Grant Recipients Outline Medicare and Medicaid Integration Plans
The 15 states that received an initial $1 million grant to design an integration plan for Medicare and Medicaid have been invited to submit an application to the Center for Medicare and Medicaid Innovation outlining how they would implement the integration plan. The states included in the original grant include: Minnesota, Massachusetts, Michigan, New York, North Carolina, Oklahoma, Oregon, South Carolina, Tennessee, Vermont, Washington, and Wisconsin.
The implementation grants are designed to create integration between Medicare and Medicaid, and to allow the states to share in any savings created through Medicaid program design or funding that results in savings to Medicare. An example might include developing a more robust home and community-based program model that reduces hospitalizations, rehospitalizations, greater home care utilization, or skilled nursing facility placements.
The Minnesota Department of Health, one of the states pursuing this initiative, said in a statement how it proposed to improve care:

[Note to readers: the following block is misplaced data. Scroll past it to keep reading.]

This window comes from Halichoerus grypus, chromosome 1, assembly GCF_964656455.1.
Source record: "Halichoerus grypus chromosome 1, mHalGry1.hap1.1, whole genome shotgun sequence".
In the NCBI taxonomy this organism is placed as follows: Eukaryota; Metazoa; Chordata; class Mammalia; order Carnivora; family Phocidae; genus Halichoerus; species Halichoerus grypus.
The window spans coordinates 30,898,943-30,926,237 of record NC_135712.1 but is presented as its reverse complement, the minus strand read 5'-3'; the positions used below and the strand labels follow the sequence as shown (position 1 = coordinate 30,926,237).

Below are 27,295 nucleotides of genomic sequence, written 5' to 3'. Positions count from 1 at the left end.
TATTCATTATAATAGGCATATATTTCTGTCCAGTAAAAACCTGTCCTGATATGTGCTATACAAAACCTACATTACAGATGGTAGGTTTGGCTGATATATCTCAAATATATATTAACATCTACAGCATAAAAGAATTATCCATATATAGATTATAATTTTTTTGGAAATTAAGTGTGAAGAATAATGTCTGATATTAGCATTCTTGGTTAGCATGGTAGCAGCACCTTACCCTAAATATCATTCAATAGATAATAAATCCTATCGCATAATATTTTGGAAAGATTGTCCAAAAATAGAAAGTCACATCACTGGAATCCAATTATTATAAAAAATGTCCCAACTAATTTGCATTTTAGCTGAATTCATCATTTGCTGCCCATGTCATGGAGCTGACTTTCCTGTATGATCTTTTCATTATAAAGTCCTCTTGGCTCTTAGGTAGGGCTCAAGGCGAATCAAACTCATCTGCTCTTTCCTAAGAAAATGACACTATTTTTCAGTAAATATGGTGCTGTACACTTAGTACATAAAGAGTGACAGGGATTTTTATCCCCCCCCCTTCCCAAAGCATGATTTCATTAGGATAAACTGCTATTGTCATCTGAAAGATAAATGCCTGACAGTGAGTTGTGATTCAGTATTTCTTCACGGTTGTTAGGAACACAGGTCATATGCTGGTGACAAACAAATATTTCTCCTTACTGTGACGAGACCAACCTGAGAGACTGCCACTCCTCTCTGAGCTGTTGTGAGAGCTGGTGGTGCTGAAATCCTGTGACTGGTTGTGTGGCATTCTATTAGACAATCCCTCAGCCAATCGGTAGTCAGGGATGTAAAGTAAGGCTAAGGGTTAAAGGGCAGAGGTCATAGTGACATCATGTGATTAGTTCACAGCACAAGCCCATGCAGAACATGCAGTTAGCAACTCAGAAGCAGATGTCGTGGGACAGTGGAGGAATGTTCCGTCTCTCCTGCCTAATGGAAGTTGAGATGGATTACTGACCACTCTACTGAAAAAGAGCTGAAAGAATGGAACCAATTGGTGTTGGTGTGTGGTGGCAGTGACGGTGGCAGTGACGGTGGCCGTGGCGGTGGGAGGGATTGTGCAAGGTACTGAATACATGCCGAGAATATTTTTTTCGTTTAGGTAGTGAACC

“A new CMS initiative, ‘State Demonstrations to Integrate Care for Dual Eligible Individuals,’ provides an opportunity for Minnesota to improve the integration of services for people who are dually eligible for Medicare and Medicaid services. Under this demonstration, the State of Minnesota proposes to re-design existing managed care programs for dual eligibles to promote aligned incentives for accountability for the total cost of care across both payers including provider based payment reform and care delivery innovations, with continued focus on person-centered individualized care coordination to achieve a seamless beneficiary experience … Integrated financing is the first step in aligning provider service delivery and purchasing arrangements, supporting provider level payment reforms, increasing provider accountability and improving outcomes to improve costs, accountability and outcomes of care. Integration is also critical to simplifying access and improving the experience of dual eligibles by reducing confusion.”
Application due date
The applications are due from the states by April 26, 2012, with the ability to implement the proposed integration program starting on January 1, 2013.
Based on Centers for Medicare and Medicaid Services (CMS) documents, there are 25 states currently in the process of developing integrated financial capitated contracting models for dual eligibles. The minimum savings that would accrue to CMS has not yet been set, but there are performance withholds of 1 percent in the first year, escalating to 3 percent by the third year.